TPC-C simulates a complete computing environment where a population of users executes transactions against a database. The benchmark is centered around the principal activities (transactions) of an order-entry environment. These transactions include entering and delivering orders, recording payments, checking the status of orders, and monitoring the level of stock at the warehouses. While the benchmark portrays the activity of a wholesale supplier, TPC-C is not limited to the activity of any particular business segment, but, rather represents any industry that must manage, sell, or distribute a product or service.
The TPC-C benchmark continues to be a popular yardstick for comparing OLTP performance on various hardware and software configurations. TPC-C is the industry-standard benchmark for measuring the performance and scalability of OLTP systems. It tests a broad cross-section of database functionality including inquiry, update, and queued mini-batch transactions. Many IT professionals consider TPC-C to be a valid indicator of “real-world” OLTP system performance.
TPC also measures the price/performance of a system by dividing the total system cost by the performance, measured in transactions per minute (tpmC). The TPC-C benchmark measures throughput in business tpmC for a simulated order-entry and distribution environment. Specifically, it measures how many new order tpmC a system generates while the system is simultaneously executing four other transaction types, such as payments, order-status updates, deliveries, and stock-level changes.
About IBM System p servers
Renowned for their computing power, IBM System p servers support user needs across a broad range of applications, including transaction processing, web publishing, data mining, systems management and others. This family of 1- to 64-core IBM Power processor-based systems is designed to provide customers with leadership features for high performance, availability, scalability and dynamic resource allocation. Unique IBM virtualization features allow users to process more information on a single server than ever before, creating the potential to save on total cost of system ownership, as well as space and energy costs.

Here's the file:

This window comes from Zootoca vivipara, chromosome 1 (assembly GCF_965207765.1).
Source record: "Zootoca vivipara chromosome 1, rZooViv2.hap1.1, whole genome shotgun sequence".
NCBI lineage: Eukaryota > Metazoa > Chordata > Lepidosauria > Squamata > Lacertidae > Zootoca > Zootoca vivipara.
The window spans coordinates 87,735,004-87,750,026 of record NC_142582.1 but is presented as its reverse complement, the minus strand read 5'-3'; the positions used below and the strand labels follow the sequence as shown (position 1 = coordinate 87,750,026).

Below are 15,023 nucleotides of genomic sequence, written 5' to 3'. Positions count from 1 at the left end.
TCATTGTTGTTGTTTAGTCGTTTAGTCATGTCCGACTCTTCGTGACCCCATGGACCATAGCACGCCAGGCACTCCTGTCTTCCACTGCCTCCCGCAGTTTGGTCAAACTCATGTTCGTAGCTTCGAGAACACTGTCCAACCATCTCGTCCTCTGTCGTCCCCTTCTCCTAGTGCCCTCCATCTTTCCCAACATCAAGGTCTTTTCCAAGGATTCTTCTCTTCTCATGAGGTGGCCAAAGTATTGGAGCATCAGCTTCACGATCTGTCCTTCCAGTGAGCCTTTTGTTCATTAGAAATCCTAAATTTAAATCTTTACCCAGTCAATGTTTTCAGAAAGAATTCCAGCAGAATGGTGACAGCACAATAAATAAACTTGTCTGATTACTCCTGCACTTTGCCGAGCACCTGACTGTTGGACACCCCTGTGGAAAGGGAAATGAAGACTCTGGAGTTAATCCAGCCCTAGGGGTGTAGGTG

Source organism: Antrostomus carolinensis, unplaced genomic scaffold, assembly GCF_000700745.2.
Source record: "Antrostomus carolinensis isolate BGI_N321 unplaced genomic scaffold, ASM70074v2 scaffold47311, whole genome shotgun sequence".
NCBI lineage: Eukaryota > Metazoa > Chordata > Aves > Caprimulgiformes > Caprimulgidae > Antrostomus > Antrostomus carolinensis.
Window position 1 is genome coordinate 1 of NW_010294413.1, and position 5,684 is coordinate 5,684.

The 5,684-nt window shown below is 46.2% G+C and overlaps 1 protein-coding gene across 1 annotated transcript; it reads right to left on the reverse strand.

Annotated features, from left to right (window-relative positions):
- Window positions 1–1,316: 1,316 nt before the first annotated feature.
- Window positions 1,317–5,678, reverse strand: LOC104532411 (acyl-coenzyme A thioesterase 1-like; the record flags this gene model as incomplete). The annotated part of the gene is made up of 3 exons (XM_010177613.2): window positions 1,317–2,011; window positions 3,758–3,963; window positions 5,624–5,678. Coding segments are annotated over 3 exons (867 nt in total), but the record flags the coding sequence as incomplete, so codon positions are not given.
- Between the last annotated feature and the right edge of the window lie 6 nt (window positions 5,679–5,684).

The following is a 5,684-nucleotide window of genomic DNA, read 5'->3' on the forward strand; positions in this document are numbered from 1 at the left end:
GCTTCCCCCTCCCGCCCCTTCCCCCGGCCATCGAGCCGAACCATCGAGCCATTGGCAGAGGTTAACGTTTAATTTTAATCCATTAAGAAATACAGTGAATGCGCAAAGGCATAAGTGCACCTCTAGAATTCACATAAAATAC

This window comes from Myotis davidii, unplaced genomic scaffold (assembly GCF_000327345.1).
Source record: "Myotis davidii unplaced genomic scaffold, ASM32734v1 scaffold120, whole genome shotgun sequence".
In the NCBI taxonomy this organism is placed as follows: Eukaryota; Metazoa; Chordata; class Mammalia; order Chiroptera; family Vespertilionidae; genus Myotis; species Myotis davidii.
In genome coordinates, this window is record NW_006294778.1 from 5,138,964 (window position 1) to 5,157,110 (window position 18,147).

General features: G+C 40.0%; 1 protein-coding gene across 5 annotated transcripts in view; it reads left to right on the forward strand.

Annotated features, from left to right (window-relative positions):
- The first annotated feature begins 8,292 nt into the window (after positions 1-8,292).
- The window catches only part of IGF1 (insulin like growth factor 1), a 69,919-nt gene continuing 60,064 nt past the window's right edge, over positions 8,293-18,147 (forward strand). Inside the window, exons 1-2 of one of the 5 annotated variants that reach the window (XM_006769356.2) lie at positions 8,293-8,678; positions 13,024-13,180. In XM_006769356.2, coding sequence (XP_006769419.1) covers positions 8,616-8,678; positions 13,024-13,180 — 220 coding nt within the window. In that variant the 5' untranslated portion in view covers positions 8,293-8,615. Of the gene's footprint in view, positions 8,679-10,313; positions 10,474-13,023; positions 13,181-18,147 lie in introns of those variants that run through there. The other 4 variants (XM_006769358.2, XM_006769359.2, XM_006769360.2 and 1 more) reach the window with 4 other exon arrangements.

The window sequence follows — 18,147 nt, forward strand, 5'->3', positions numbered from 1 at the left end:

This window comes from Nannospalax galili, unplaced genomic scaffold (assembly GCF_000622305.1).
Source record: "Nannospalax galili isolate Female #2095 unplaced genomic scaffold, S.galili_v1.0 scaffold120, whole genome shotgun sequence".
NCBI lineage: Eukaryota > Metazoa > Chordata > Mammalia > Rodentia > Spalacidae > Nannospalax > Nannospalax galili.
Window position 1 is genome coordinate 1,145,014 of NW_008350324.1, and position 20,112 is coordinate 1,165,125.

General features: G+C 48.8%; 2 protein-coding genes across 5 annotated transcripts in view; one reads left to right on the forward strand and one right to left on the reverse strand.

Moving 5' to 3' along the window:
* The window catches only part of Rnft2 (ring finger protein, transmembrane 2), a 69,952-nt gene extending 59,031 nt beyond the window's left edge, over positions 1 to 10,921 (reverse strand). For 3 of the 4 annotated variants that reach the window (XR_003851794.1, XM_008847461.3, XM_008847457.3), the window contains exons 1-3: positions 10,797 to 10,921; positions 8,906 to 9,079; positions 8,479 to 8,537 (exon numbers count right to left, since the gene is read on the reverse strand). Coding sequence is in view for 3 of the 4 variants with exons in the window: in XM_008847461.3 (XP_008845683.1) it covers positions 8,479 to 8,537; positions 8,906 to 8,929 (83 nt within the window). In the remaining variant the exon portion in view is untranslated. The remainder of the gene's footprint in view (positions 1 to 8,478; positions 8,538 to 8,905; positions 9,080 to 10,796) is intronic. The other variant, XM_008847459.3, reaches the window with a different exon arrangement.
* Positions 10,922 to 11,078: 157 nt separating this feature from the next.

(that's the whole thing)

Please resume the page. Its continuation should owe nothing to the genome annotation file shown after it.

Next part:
System p products are designed for smaller and mid-sized business and large enterprises that are using UNIX platforms. The servers use AIX, IBM’s UNIX operating system, and also support thousands of Linux applications. Migration services enable customers to quickly and easily convert from competing platforms -- such as Sun Microsystems and Hewlett-Packard -- to IBM hardware.
System p servers are powered by IBM’s leadership technology, including the POWER6 microprocessor, the world’s fastest chip, built using IBM’s state-of-the-art 65 nanometer process technology. At 4.7GHz, the dual-core POWER6 processor doubles the speed of the previous generation POWER5 while using nearly the same amount of electricity to run and cool it, meaning customers can use the new processor to either increase their performance by 100 percent or cut their power consumption virtually in half.
For more information on IBM System p servers and offerings, please visit http://www.ibm.com/systems/p/